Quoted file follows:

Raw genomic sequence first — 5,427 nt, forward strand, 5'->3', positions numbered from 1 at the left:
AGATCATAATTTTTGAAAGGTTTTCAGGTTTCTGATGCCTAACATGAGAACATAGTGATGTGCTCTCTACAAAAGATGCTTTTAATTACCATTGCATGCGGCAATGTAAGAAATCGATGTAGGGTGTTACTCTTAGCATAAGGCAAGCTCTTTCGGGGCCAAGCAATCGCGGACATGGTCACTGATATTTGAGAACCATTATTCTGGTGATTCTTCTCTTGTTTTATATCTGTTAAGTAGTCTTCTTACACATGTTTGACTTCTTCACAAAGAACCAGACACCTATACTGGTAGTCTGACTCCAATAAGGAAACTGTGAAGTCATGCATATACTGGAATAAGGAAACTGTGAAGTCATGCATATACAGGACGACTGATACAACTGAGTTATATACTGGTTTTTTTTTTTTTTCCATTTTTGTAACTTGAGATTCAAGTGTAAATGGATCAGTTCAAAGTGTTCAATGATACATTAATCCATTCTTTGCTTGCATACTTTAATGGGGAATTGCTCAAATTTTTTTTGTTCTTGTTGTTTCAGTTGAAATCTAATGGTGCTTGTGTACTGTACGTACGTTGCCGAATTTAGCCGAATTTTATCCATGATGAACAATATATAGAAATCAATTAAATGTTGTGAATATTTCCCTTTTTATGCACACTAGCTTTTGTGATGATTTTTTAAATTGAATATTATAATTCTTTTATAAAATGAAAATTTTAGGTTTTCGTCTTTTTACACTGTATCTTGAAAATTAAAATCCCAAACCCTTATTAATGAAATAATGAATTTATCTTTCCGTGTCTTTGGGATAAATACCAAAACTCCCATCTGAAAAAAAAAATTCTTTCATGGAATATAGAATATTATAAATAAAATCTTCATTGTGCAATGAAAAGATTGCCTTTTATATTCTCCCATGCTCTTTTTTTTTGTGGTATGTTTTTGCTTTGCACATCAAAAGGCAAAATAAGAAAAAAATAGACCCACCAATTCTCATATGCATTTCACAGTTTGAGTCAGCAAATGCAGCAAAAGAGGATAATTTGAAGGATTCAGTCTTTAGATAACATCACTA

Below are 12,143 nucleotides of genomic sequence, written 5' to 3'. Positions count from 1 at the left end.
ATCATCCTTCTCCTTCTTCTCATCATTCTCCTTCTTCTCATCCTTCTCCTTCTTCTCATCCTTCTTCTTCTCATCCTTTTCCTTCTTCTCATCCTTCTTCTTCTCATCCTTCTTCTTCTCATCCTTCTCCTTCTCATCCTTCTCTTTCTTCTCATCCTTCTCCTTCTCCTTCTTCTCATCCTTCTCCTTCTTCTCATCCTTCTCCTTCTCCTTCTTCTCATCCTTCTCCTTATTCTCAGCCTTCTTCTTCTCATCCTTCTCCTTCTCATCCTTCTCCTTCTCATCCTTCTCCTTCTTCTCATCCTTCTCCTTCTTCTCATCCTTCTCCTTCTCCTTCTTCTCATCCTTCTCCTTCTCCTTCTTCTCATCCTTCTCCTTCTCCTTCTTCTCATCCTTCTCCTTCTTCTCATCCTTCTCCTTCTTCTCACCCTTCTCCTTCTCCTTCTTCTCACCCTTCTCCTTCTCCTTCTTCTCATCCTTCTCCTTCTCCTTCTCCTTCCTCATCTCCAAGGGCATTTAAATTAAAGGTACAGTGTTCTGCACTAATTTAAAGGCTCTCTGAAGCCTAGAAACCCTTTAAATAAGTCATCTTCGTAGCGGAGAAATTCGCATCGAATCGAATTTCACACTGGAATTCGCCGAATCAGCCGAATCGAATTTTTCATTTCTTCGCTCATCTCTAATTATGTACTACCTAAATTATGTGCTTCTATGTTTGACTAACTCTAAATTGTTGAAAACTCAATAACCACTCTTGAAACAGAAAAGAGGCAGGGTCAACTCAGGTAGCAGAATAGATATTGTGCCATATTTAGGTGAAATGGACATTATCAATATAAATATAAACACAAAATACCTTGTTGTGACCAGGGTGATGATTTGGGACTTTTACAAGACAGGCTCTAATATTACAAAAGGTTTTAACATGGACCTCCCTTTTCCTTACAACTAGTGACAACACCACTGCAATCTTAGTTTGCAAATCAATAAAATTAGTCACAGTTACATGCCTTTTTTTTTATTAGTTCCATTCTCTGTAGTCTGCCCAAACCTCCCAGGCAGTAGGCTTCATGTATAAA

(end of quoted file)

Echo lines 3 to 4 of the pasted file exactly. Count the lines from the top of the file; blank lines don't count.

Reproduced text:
Below are 12,143 nucleotides of genomic sequence, written 5' to 3'. Positions count from 1 at the left end.
ATCATCCTTCTCCTTCTTCTCATCATTCTCCTTCTTCTCATCCTTCTCCTTCTTCTCATCCTTCTTCTTCTCATCCTTTTCCTTCTTCTCATCCTTCTTCTTCTCATCCTTCTTCTTCTCATCCTTCTCCTTCTCATCCTTCTCTTTCTTCTCATCCTTCTCCTTCTCCTTCTTCTCATCCTTCTCCTTCTTCTCATCCTTCTCCTTCTCCTTCTTCTCATCCTTCTCCTTATTCTCAGCCTTCTTCTTCTCATCCTTCTCCTTCTCATCCTTCTCCTTCTCATCCTTCTCCTTCTTCTCATCCTTCTCCTTCTTCTCATCCTTCTCCTTCTCCTTCTTCTCATCCTTCTCCTTCTCCTTCTTCTCATCCTTCTCCTTCTCCTTCTTCTCATCCTTCTCCTTCTTCTCATCCTTCTCCTTCTTCTCACCCTTCTCCTTCTCCTTCTTCTCACCCTTCTCCTTCTCCTTCTTCTCATCCTTCTCCTTCTCCTTCTCCTTCCTCATCTCCAAGGGCATTTAAATTAAAGGTACAGTGTTCTGCACTAATTTAAAGGCTCTCTGAAGCCTAGAAACCCTTTAAATAAGTCATCTTCGTAGCGGAGAAATTCGCATCGAATCGAATTTCACACTGGAATTCGCCGAATCAGCCGAATCGAATTTTTCATTTCTTCGCTCATCTCTAATTATGTACTACCTAAATTATGTGCTTCTATGTTTGACTAACTCTAAATTGTTGAAAACTCAATAACCACTCTTGAAACAGAAAAGAGGCAGGGTCAACTCAGGTAGCAGAATAGATATTGTGCCATATTTAGGTGAAATGGACATTATCAATATAAATATAAACACAAAATACCTTGTTGTGACCAGGGTGATGATTTGGGACTTTTACAAGACAGGCTCTAATATTACAAAAGGTTTTAACATGGACCTCCCTTTTCCTTACAACTAGTGACAACACCACTGCAATCTTAGTTTGCAAATCAATAAAATTAGTCACAGTTACATGCCTTTTTTTTTATTAGTTCCATTCTCTGTAGTCTGCCCAAACCTCCCAGGCAGTAGGCTTCATGTATAAA